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Housing and Homelessness

Housing affordability in our city is at 'crisis point'

3 min read

A new not-for-profit real estate agency will receive City of Sydney start-up funding to increase the supply of affordable rental housing in the inner city – as the City’s latest homeless street count results are released.
Community housing provider Bridge Housing will receive $100,000 from the City of Sydney to establish a new real estate agency that will enable private landlords to support people seeking affordable rental housing.
In addition, the City has set aside approximately $24 million for affordable housing measures, including grants to non-government organisations Salvation Army, HammondCare and St George Community Housing, as well as the sale of land to City West Housing at Harold Park, Green Square and Alexandria.
Lord Mayor Clover Moore said the people who wind up sleeping rough on our streets were the very tip of an enormous iceberg.
“More than 60,000 people are stuck on the state government’s waiting list for social housing, with some waiting up to 10 years for a property to become available. Many people literally have nowhere else to go,” the Lord Mayor said.
“Housing affordability in our city is at a crisis point, we urgently need more affordable and supported housing in the inner city, and we’re ready to work with the NSW Government to help provide it – if they will let us.
“The grants and other measures taken by the City are already contributing more than 1,800 places to Sydney’s affordable housing supply.”
The City of Sydney’s latest street count, conducted in the early hours of the morning on Tuesday 15 August, found 386 people sleeping rough across the city, demonstrating the need for more affordable housing and support.
State-funded crisis and temporary accommodation beds were found to be at 86 per cent occupancy. There were 600 people in crisis and temporary accommodation beds – 438 in crisis accommodation and 162 in temporary accommodation.
Street count volunteer Daryl Smith is one of the City of Sydney’s homelessness advisors. Until four years ago Daryl was sleeping rough on the streets of Sydney.
“I was homeless on and off for nearly 25 years, but now I’ve got a roof over my head and support behind me,”  Smith said.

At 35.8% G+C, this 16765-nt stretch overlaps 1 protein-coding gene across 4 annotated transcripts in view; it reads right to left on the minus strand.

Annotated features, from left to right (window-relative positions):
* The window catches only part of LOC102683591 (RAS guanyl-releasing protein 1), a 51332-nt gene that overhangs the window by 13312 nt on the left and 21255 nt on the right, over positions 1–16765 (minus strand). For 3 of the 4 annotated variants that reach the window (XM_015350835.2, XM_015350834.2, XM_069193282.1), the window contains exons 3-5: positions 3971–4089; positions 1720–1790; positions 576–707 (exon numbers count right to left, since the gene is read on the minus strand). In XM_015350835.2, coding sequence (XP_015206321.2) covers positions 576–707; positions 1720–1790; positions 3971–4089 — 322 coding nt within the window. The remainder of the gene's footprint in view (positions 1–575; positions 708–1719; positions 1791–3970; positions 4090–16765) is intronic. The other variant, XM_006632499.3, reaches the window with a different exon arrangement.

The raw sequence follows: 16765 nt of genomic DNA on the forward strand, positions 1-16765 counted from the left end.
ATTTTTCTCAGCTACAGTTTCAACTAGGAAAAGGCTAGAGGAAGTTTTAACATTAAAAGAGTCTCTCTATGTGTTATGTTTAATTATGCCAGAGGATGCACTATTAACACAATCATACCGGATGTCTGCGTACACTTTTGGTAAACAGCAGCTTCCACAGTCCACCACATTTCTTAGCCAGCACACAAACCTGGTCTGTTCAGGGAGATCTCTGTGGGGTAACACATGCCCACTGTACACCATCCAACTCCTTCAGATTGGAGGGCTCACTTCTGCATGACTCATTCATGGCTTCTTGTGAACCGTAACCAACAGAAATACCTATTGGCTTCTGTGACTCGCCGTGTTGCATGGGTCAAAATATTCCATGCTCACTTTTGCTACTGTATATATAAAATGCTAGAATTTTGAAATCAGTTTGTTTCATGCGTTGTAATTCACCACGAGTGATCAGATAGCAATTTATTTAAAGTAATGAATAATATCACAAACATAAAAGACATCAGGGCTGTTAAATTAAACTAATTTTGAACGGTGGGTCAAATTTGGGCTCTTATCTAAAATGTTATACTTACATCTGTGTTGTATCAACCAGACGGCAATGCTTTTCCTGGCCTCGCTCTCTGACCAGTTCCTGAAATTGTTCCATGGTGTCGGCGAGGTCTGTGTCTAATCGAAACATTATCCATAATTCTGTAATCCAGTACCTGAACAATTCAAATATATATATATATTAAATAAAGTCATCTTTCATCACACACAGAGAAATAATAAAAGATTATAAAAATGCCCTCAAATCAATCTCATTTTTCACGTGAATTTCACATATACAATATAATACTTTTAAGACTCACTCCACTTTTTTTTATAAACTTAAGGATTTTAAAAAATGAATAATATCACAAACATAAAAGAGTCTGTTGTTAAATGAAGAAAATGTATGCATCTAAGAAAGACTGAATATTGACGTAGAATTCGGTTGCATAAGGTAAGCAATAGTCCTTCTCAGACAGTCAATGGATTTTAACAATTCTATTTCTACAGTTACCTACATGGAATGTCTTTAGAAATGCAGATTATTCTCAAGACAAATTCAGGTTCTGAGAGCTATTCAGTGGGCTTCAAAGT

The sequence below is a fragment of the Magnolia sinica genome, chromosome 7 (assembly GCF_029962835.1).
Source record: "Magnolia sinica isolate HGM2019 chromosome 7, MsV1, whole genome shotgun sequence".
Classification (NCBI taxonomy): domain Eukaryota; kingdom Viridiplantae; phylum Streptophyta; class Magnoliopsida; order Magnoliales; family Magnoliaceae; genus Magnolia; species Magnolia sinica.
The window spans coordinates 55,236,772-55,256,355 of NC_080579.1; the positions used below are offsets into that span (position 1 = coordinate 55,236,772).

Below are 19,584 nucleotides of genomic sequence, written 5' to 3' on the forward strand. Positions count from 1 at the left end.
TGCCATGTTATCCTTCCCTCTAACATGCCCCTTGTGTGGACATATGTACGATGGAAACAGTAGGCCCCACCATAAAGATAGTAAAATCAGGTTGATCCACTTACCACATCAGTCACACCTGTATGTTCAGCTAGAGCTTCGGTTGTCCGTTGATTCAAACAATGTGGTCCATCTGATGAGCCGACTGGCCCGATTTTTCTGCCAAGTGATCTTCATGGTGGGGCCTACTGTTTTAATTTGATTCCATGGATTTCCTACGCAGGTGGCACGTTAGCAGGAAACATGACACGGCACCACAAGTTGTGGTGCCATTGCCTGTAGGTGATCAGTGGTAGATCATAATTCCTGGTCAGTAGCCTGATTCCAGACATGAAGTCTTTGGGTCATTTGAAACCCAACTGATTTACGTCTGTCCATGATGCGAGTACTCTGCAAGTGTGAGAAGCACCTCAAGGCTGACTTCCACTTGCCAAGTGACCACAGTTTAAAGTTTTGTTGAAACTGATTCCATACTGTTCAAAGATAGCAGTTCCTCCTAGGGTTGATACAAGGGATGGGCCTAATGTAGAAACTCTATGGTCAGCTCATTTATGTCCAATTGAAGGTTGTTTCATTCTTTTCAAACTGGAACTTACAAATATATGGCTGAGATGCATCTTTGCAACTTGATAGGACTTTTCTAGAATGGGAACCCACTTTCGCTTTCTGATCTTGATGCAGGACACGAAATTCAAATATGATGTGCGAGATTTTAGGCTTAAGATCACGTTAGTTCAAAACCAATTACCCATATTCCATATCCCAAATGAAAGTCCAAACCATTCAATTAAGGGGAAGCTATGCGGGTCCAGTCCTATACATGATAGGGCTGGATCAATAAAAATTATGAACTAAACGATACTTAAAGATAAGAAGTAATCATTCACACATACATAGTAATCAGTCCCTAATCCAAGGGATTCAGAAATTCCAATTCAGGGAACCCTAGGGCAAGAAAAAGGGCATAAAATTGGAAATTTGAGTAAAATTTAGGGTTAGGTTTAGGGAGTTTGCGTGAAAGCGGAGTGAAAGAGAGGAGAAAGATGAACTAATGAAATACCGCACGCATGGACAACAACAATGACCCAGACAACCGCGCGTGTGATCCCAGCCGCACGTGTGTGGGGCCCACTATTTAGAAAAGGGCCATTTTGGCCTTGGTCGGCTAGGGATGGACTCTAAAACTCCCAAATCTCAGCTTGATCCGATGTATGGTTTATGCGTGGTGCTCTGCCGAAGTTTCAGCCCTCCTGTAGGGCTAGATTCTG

“People who are homeless need housing with ongoing support. Sometimes you might get support for six months and then it drops off. It needs to be continuous.
“The reason I get involved with the street count is because I know a lot of the faces on the street. They get to see the little bit of change in me and see that it’s okay to get housed and to get your life back in order.”
The Bridge Housing model, supported by the City of Sydney, provides private landlords with the opportunity to have their properties rented at either full market rent, reduced market rent or on a philanthropic basis – and potentially receive a tax deduction for rent foregone, subject to approval from the Australian Taxation Office.
Properties rented at reduced rates will increase the supply of affordable housing, while those rented at market rates will produce income for Bridge Housing to reinvest in affordable housing for tenants.
The Bridge Housing agency will be based on the successful HomeGround model run by Launch Housing in Melbourne, which manages more than 200 properties.
Bridge Housing CEO John Nicolades said the organisation was always seeking to create more safe affordable housing in Sydney.
“This is an exciting new model that enables private landlords to participate in generating new affordable housing supply under the secure management of a community housing provider experienced in social and affordable housing tenancies,” Nicolades said.
“Bridge Housing is delighted the City of Sydney has made affordable housing a high priority issue and has generously invested in the establishment of our HomeGround real estate venture.”
The City seeks to contribute to affordable housing supply through the use of development contribution schemes, subsidised land sales to community housing providers, grants, planning controls and planning agreements. These strategies are contributing more than 1,800 affordable and diverse housing units into the pipeline across the city.

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